It turns out Microsoft will not launch Windows 12 this year. The next major iteration was expected to drop as early as June 2024. However, this time, we’ve got news straight from the horse’s mouth. Instead of Windows 12 this year, the Redmond giant has concentrated all its efforts on the next major update to Windows 11, dubbed 24H2.
The information comes directly from the latest Windows Insider Preview Build 26052 update. Within the accompanying blog, Microsoft unequivocally states that “Windows 11, version 24H2 will be this year’s annual feature update.” Also, as per annual feature update cadence, it’s scheduled for the second half of the calendar year.
Understandably, this leaves many enthusiastic Windows users slightly disappointed. Nonetheless, there are good few features and optimisation’s for Windows 11 to look forward to. The Insider Preview Build 26052 is actually a snippet of what we may receive when the next update arrives.
Among the biggest changes would have to be Sudo for Windows. This makes it easier for users to run commands as administrators. It is awfully similar to how Sudo works on Linux, so Linux users will feel right at home here. There’s also some contextual improvements added in this new release, making it easier to use Microsoft’s Copilot feature.
Copilot will show when you copy text, and the icon will change appearance and animate to indicate that it can help in a specific task. You can even drag an image on the Copilot icon to launch. In this scenario, you can then drop the image into the text box and type an action that you would like to take on the image content. Uber cool, and a feature we expected to arrive with the next Windows.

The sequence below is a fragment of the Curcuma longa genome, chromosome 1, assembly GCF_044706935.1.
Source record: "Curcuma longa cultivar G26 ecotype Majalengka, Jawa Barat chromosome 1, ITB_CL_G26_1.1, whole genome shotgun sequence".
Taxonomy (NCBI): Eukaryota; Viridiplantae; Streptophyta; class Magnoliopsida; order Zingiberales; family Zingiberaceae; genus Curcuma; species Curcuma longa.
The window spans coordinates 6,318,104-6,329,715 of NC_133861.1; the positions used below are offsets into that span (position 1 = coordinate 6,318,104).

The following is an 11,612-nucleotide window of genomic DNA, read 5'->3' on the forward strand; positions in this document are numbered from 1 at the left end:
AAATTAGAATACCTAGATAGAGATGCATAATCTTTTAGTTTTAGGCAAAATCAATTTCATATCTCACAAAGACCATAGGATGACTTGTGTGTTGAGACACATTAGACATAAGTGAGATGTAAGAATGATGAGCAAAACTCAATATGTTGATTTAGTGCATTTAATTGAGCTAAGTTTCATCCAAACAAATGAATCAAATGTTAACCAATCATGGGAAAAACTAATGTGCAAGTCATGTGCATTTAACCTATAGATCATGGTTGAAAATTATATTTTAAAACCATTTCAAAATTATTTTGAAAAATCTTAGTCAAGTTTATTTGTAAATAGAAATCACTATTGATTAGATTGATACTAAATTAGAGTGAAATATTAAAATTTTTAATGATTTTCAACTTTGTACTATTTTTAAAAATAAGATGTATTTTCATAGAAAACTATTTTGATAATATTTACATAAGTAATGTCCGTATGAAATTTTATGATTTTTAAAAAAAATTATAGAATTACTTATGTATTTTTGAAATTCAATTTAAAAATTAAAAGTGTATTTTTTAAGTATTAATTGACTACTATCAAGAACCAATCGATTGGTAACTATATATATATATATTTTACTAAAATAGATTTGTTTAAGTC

More so, there are also a bunch of quality-of-life updates and visual changes. For instance, Control Panel style dialog boxes are now being integrated within the Settings tab for a more user-friendly experience. As an example, there’s an all new colour management settings page, where users can add or remove colour profiles at will. Neat.
Besides this, there’s also improved accessibility in hearing aid support. Previously, Windows allowed direct pairing, audio streaming, and smooth call handling for customers with Bluetooth Low Energy Audio (LE Audio) supported hearing aids on LE Audio-compatible PCs. The latest update has upped the ante allowing users to control audio presets, ambient sounds, and experience enhancements. Users can even control ambient sound for hearing aids in Settings.
All in all, this might not be the Windows update we expected, but it should improve the overall Windows user experience, nonetheless. At the end of the day that’s what most important, don’t cha think?